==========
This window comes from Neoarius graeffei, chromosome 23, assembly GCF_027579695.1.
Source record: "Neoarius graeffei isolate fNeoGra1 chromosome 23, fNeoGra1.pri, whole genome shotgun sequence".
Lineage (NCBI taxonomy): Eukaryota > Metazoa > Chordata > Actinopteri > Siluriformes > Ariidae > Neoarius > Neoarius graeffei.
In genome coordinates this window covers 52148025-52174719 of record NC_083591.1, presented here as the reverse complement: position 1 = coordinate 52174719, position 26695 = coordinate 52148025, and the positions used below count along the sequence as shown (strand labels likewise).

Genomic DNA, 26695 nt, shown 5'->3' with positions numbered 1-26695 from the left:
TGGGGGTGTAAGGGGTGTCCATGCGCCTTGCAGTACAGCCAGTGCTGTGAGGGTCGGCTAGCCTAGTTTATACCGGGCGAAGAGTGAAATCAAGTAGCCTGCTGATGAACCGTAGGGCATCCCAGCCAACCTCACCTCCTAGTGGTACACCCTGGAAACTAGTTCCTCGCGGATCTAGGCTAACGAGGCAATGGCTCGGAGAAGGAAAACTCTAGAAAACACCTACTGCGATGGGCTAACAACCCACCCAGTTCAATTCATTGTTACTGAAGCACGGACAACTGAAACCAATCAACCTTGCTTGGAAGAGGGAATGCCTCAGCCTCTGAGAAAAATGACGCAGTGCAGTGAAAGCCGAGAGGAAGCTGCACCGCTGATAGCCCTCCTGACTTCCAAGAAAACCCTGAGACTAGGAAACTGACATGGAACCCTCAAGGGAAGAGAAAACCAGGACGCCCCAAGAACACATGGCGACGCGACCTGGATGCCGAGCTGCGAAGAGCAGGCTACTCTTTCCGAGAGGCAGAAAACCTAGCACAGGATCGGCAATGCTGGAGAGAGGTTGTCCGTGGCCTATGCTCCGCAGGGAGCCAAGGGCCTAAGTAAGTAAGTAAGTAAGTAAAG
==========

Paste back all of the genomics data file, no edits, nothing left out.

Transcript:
This window comes from Neoarius graeffei, chromosome 23, assembly GCF_027579695.1.
Source record: "Neoarius graeffei isolate fNeoGra1 chromosome 23, fNeoGra1.pri, whole genome shotgun sequence".
Lineage (NCBI taxonomy): Eukaryota > Metazoa > Chordata > Actinopteri > Siluriformes > Ariidae > Neoarius > Neoarius graeffei.
In genome coordinates this window covers 52148025-52174719 of record NC_083591.1, presented here as the reverse complement: position 1 = coordinate 52174719, position 26695 = coordinate 52148025, and the positions used below count along the sequence as shown (strand labels likewise).

Genomic DNA, 26695 nt, shown 5'->3' with positions numbered 1-26695 from the left:
TGGGGGTGTAAGGGGTGTCCATGCGCCTTGCAGTACAGCCAGTGCTGTGAGGGTCGGCTAGCCTAGTTTATACCGGGCGAAGAGTGAAATCAAGTAGCCTGCTGATGAACCGTAGGGCATCCCAGCCAACCTCACCTCCTAGTGGTACACCCTGGAAACTAGTTCCTCGCGGATCTAGGCTAACGAGGCAATGGCTCGGAGAAGGAAAACTCTAGAAAACACCTACTGCGATGGGCTAACAACCCACCCAGTTCAATTCATTGTTACTGAAGCACGGACAACTGAAACCAATCAACCTTGCTTGGAAGAGGGAATGCCTCAGCCTCTGAGAAAAATGACGCAGTGCAGTGAAAGCCGAGAGGAAGCTGCACCGCTGATAGCCCTCCTGACTTCCAAGAAAACCCTGAGACTAGGAAACTGACATGGAACCCTCAAGGGAAGAGAAAACCAGGACGCCCCAAGAACACATGGCGACGCGACCTGGATGCCGAGCTGCGAAGAGCAGGCTACTCTTTCCGAGAGGCAGAAAACCTAGCACAGGATCGGCAATGCTGGAGAGAGGTTGTCCGTGGCCTATGCTCCGCAGGGAGCCAAGGGCCTAAGTAAGTAAGTAAGTAAGTAAAG